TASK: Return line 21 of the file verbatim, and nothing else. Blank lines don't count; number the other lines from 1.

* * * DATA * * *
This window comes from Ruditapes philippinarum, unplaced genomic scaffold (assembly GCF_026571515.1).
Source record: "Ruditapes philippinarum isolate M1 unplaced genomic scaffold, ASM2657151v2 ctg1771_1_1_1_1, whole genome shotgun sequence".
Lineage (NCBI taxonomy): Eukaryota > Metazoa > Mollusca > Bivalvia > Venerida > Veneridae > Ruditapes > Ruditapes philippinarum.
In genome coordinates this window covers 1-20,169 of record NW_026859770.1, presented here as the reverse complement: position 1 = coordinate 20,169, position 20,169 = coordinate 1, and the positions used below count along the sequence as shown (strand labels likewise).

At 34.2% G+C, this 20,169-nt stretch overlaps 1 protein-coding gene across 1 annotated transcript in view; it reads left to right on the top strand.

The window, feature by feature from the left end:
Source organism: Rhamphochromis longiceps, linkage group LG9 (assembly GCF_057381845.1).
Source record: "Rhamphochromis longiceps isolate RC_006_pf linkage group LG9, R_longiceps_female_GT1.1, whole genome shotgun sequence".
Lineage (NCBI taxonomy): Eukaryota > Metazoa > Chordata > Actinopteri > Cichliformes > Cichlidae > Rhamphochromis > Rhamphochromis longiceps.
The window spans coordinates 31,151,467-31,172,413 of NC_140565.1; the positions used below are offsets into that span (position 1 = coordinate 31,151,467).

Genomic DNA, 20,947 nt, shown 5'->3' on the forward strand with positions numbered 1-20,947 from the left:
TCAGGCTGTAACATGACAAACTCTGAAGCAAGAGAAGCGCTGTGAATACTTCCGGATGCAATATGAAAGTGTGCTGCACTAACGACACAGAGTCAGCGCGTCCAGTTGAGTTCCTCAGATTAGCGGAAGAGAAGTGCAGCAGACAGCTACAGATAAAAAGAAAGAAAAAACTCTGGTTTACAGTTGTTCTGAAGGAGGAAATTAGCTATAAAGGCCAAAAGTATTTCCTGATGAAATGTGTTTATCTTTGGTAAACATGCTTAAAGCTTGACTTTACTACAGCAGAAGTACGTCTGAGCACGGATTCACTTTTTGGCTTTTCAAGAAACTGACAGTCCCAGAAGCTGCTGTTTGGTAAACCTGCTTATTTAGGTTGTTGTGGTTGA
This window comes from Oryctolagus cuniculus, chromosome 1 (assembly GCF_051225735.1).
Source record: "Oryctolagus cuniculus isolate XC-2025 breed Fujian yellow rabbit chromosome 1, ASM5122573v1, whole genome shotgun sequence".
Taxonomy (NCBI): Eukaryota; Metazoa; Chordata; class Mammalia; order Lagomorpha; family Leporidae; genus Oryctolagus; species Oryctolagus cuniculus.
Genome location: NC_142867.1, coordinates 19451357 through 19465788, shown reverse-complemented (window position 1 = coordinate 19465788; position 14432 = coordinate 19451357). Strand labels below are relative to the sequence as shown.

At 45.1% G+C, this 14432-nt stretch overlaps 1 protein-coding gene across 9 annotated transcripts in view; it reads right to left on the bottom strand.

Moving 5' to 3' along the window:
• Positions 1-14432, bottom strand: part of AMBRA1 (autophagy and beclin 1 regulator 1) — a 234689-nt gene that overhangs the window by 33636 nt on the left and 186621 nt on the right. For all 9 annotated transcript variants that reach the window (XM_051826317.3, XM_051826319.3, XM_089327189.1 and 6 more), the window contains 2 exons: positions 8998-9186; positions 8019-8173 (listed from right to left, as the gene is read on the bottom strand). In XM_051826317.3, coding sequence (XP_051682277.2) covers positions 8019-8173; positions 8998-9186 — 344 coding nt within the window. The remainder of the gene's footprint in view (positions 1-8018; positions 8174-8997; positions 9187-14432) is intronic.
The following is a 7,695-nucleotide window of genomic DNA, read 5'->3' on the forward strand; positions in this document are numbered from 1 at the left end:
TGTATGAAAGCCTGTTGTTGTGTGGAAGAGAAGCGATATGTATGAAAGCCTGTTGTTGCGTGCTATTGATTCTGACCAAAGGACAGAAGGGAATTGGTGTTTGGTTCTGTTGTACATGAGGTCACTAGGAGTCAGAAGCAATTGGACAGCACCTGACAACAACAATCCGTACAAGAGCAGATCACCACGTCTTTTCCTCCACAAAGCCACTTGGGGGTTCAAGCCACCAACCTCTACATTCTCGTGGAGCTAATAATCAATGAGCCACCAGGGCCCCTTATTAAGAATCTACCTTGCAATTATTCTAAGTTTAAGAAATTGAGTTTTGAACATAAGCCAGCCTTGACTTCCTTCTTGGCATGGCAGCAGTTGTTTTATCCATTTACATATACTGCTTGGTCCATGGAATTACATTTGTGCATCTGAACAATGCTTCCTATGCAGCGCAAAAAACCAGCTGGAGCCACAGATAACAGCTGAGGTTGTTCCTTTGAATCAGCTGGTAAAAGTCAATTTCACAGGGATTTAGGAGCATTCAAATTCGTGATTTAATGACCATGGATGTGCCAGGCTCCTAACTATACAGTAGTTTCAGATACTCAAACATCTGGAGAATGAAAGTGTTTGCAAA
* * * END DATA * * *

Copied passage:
TGTATGAAAGCCTGTTGTTGTGTGGAAGAGAAGCGATATGTATGAAAGCCTGTTGTTGCGTGCTATTGATTCTGACCAAAGGACAGAAGGGAATTGGTGTTTGGTTCTGTTGTACATGAGGTCACTAGGAGTCAGAAGCAATTGGACAGCACCTGACAACAACAATCCGTACAAGAGCAGATCACCACGTCTTTTCCTCCACAAAGCCACTTGGGGGTTCAAGCCACCAACCTCTACATTCTCGTGGAGCTAATAATCAATGAGCCACCAGGGCCCCTTATTAAGAATCTACCTTGCAATTATTCTAAGTTTAAGAAATTGAGTTTTGAACATAAGCCAGCCTTGACTTCCTTCTTGGCATGGCAGCAGTTGTTTTATCCATTTACATATACTGCTTGGTCCATGGAATTACATTTGTGCATCTGAACAATGCTTCCTATGCAGCGCAAAAAACCAGCTGGAGCCACAGATAACAGCTGAGGTTGTTCCTTTGAATCAGCTGGTAAAAGTCAATTTCACAGGGATTTAGGAGCATTCAAATTCGTGATTTAATGACCATGGATGTGCCAGGCTCCTAACTATACAGTAGTTTCAGATACTCAAACATCTGGAGAATGAAAGTGTTTGCAAA